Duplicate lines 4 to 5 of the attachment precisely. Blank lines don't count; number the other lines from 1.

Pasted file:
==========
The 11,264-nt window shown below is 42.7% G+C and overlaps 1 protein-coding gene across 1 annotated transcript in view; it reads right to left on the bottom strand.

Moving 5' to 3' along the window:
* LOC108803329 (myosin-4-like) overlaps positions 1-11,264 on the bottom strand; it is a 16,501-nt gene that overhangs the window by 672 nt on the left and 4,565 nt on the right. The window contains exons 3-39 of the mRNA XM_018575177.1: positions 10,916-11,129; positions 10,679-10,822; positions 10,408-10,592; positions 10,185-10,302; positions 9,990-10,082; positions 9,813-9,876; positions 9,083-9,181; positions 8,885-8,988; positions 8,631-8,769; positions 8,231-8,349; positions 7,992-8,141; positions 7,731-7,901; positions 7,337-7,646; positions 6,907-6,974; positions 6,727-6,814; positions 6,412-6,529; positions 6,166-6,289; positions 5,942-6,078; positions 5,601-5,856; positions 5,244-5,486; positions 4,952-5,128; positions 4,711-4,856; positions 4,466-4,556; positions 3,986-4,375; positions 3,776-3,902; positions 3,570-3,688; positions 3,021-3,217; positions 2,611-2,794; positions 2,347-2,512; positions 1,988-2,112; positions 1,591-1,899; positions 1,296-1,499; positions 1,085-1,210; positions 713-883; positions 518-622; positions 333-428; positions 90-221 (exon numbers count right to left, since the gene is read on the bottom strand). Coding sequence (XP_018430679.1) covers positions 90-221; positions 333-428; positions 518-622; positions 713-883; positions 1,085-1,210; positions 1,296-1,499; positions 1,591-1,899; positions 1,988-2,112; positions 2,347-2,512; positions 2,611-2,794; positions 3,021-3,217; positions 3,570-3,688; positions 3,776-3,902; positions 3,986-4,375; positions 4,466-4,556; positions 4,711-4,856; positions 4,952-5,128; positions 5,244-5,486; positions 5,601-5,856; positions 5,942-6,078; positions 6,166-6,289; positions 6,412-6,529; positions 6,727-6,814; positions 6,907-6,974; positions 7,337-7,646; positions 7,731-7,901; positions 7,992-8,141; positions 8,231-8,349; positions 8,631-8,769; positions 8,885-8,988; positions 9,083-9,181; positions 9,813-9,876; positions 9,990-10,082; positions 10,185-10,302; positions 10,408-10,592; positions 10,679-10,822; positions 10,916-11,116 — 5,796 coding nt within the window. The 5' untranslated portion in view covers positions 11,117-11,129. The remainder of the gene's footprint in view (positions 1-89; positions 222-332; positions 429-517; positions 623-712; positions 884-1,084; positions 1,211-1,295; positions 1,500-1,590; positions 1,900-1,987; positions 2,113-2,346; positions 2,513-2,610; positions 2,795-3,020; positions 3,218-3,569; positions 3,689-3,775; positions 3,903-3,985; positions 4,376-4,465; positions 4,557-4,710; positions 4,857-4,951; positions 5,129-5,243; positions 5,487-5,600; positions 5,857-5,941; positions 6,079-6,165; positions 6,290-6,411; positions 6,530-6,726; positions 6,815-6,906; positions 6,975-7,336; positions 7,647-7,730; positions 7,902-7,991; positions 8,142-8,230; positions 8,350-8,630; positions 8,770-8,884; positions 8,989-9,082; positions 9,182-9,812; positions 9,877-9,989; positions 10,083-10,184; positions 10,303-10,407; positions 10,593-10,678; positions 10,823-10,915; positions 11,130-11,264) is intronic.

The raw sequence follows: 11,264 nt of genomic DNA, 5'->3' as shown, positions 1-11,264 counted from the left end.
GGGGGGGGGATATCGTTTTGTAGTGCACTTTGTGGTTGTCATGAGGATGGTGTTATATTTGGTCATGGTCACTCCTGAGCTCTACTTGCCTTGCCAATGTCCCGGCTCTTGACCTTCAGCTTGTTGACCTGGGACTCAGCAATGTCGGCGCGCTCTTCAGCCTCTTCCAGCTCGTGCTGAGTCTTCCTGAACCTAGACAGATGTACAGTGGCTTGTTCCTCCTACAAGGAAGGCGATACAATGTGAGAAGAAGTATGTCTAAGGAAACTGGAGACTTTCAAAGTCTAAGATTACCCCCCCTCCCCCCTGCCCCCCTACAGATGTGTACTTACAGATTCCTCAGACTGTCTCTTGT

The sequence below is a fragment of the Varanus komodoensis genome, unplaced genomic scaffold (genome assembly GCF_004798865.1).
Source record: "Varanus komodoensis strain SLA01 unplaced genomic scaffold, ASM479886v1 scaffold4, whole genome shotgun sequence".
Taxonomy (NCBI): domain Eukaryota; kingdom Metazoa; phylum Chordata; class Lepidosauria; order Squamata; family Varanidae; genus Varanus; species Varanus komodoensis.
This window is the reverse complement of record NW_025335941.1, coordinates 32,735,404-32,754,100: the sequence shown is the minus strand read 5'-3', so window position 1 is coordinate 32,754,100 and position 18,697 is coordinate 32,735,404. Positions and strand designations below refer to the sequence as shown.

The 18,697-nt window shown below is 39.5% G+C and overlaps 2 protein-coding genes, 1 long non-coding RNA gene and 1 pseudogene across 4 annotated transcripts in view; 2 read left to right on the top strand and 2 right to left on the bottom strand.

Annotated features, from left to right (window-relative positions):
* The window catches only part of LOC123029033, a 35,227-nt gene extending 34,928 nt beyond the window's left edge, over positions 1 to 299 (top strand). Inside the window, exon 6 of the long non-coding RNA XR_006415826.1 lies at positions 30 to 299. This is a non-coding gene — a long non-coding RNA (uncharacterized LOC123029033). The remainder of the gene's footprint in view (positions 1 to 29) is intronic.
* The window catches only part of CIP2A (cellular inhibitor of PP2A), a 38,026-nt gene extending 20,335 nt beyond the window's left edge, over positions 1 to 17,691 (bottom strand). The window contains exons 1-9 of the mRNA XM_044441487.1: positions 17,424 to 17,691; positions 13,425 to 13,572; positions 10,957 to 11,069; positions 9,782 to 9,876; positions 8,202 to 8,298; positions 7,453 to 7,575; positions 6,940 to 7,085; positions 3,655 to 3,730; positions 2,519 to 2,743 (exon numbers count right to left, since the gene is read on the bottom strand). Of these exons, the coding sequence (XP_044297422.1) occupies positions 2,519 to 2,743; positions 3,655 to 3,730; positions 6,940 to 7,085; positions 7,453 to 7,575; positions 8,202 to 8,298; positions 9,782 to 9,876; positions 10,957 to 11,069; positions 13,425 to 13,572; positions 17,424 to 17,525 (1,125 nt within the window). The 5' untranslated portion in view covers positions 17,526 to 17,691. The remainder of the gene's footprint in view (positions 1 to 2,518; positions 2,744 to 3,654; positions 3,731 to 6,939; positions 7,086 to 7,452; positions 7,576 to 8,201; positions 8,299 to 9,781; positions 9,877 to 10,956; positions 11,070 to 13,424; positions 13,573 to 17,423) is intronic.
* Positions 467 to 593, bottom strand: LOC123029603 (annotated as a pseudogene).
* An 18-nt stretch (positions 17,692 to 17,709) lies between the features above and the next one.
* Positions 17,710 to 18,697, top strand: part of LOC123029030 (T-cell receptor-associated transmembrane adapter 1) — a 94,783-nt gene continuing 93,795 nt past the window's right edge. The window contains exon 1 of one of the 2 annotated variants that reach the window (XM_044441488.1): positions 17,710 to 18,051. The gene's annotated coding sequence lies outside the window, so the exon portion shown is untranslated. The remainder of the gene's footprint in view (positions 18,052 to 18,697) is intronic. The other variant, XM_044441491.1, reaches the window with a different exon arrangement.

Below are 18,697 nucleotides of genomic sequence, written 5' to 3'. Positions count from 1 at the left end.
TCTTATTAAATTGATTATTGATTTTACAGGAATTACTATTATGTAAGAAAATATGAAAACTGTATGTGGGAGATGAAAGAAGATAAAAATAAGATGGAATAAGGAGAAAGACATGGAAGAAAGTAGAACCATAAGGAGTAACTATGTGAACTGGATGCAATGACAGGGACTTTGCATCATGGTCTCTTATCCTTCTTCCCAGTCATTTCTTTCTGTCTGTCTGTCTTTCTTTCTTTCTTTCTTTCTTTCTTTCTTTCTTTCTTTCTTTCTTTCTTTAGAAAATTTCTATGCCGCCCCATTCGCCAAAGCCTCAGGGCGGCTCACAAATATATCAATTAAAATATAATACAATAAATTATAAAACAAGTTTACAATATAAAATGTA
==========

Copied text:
The raw sequence follows: 11,264 nt of genomic DNA, 5'->3' as shown, positions 1-11,264 counted from the left end.
GGGGGGGGGATATCGTTTTGTAGTGCACTTTGTGGTTGTCATGAGGATGGTGTTATATTTGGTCATGGTCACTCCTGAGCTCTACTTGCCTTGCCAATGTCCCGGCTCTTGACCTTCAGCTTGTTGACCTGGGACTCAGCAATGTCGGCGCGCTCTTCAGCCTCTTCCAGCTCGTGCTGAGTCTTCCTGAACCTAGACAGATGTACAGTGGCTTGTTCCTCCTACAAGGAAGGCGATACAATGTGAGAAGAAGTATGTCTAAGGAAACTGGAGACTTTCAAAGTCTAAGATTACCCCCCCTCCCCCCTGCCCCCCTACAGATGTGTACTTACAGATTCCTCAGACTGTCTCTTGT